JAMES PIERESON: What’s wrong with our universities? – The New Criterion
What’s wrong with our universities?
by James Piereson
On the ailing state of higher education.
This fall more than 19 million students will enroll in the 4,000 or so degree-granting colleges and universities now operating in the United States. College enrollments have grown steadily year by year, more than doubling since 1970 and increasing by nearly one-third since the year 2000. More than 70 percent of high school graduates enroll in a community college, four-year residential college, or in one of the new online universities, though only about half of these students graduate within five years. The steady growth in enrollments is fed by the widespread belief (encouraged by college administrators) that a college degree is a requirement for entry into the world of middle-class employment. A college education is now deemed one of those prizes that, if good for a few, must therefore be good for everyone, even if no one in a position of academic authority can define what such an education is or should be. These conceptions are at the heart of the democratic revolution in higher education.
Higher education is thus a “growth” industry in America, one of the few that foreigners (now mostly Asians) are willing to support in large numbers. College tuition and expenses have increased at five times the rate of inflation over the past three decades, forcing parents and students deeply into debt to meet the escalating costs. Fed by a long bull market in stocks, college and university endowments have exploded since the mid-1980s, providing even more resources for salaries, new personnel, financial aid, and new buildings and programs. A handful of prestigious colleges and universities, mainly private, are overwhelmed each year by applications from high school seniors seeking to have their tickets punched for entry into the upper strata of American society. But these elite institutions are far from representative of higher education as a whole. The vast majority of colleges and universities—90 percent of them at least—admit any applicant with a high school diploma and the means to pay. Given the availability of financial aid, any high school graduate who wishes to attend college can do so.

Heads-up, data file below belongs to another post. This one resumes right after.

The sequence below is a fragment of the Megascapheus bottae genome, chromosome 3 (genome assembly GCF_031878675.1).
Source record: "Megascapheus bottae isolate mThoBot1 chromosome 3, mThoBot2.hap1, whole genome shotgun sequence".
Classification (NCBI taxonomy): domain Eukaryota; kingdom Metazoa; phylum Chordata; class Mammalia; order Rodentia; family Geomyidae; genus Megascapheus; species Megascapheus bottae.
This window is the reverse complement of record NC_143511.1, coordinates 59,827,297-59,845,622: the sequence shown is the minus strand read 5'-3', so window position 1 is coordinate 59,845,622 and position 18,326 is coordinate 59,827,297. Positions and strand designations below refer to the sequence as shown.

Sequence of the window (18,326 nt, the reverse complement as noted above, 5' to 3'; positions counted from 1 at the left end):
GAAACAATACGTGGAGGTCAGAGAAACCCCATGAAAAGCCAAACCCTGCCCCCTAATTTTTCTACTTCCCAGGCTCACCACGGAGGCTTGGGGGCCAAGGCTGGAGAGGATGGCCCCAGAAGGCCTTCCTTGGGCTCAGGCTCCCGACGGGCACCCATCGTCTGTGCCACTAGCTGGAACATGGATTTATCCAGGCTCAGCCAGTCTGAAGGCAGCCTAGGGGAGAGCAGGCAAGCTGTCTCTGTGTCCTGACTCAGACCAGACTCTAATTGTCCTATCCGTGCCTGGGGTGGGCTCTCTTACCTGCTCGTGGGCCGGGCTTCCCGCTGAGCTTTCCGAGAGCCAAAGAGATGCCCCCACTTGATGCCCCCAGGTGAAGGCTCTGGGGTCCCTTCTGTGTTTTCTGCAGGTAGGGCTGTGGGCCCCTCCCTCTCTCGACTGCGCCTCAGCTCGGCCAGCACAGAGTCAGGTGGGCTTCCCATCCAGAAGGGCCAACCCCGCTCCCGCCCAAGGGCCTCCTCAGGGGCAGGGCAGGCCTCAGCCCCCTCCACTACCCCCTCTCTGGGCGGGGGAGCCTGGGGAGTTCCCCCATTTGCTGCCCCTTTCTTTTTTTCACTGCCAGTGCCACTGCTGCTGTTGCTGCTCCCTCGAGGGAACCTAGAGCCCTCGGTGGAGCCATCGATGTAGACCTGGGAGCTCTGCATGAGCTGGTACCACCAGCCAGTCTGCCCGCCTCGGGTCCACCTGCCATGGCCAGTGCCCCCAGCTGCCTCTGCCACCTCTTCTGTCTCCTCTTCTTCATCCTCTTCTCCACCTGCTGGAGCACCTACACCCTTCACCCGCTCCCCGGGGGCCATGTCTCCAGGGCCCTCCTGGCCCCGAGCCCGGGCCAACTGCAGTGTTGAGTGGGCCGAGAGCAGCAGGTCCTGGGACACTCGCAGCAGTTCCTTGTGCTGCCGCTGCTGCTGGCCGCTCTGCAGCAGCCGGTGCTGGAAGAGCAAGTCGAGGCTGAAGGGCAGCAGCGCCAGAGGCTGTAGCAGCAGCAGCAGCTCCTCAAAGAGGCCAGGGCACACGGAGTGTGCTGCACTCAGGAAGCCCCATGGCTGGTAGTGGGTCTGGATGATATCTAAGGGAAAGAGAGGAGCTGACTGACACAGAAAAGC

Many universities, and not a few colleges, have come to resemble Fortune 500 companies with their layers of highly paid executives presiding over complex empires that contain semi-professional athletic programs, medical and business schools, and expensive research programs along with the traditional academic departments charged with providing instruction to undergraduate students. Like other industries, higher education has its own trade magazines and newspapers, influential lobbying groups in Washington, and paid advertising agents reminding the public of how important their enterprise is to the national welfare. In contrast to corporate businesses, whose members generally agree on their overall purpose, colleges and universities have great difficulty defining what their enterprise is for. What is a college education? On just about any campus, at any given time, one can find faculty members in intense debate about what a college education entails and what the mission of their institution should be. Few businesses would dare to offer a highly expensive product that they are incapable of defining for the inquiring consumer. Yet this is what colleges and universities have done at least since the 1960s, and they have done so with surprising success.